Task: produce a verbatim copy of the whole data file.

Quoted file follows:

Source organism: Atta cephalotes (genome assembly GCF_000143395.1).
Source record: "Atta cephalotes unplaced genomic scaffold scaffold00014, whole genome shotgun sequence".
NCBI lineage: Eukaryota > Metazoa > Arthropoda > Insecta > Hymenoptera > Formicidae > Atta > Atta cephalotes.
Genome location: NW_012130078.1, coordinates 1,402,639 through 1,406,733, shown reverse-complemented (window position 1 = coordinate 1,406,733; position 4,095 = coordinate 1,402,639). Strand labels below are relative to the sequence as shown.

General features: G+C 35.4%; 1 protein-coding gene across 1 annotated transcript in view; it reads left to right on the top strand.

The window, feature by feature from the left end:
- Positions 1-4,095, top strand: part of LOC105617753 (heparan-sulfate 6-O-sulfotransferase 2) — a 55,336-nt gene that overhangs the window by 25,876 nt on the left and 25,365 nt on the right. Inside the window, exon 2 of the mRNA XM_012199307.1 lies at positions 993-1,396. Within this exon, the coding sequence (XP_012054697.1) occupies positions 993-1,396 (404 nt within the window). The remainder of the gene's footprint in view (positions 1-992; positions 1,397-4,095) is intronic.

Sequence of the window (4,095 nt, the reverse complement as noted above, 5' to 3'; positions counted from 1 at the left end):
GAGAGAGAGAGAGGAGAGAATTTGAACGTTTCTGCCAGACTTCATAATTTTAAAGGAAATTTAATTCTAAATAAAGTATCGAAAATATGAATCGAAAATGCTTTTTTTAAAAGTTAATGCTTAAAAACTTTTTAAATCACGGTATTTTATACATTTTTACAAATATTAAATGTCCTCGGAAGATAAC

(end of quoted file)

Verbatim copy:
Source organism: Atta cephalotes (genome assembly GCF_000143395.1).
Source record: "Atta cephalotes unplaced genomic scaffold scaffold00014, whole genome shotgun sequence".
NCBI lineage: Eukaryota > Metazoa > Arthropoda > Insecta > Hymenoptera > Formicidae > Atta > Atta cephalotes.
Genome location: NW_012130078.1, coordinates 1,402,639 through 1,406,733, shown reverse-complemented (window position 1 = coordinate 1,406,733; position 4,095 = coordinate 1,402,639). Strand labels below are relative to the sequence as shown.

General features: G+C 35.4%; 1 protein-coding gene across 1 annotated transcript in view; it reads left to right on the top strand.

The window, feature by feature from the left end:
- Positions 1-4,095, top strand: part of LOC105617753 (heparan-sulfate 6-O-sulfotransferase 2) — a 55,336-nt gene that overhangs the window by 25,876 nt on the left and 25,365 nt on the right. Inside the window, exon 2 of the mRNA XM_012199307.1 lies at positions 993-1,396. Within this exon, the coding sequence (XP_012054697.1) occupies positions 993-1,396 (404 nt within the window). The remainder of the gene's footprint in view (positions 1-992; positions 1,397-4,095) is intronic.

Sequence of the window (4,095 nt, the reverse complement as noted above, 5' to 3'; positions counted from 1 at the left end):
GAGAGAGAGAGAGGAGAGAATTTGAACGTTTCTGCCAGACTTCATAATTTTAAAGGAAATTTAATTCTAAATAAAGTATCGAAAATATGAATCGAAAATGCTTTTTTTAAAAGTTAATGCTTAAAAACTTTTTAAATCACGGTATTTTATACATTTTTACAAATATTAAATGTCCTCGGAAGATAAC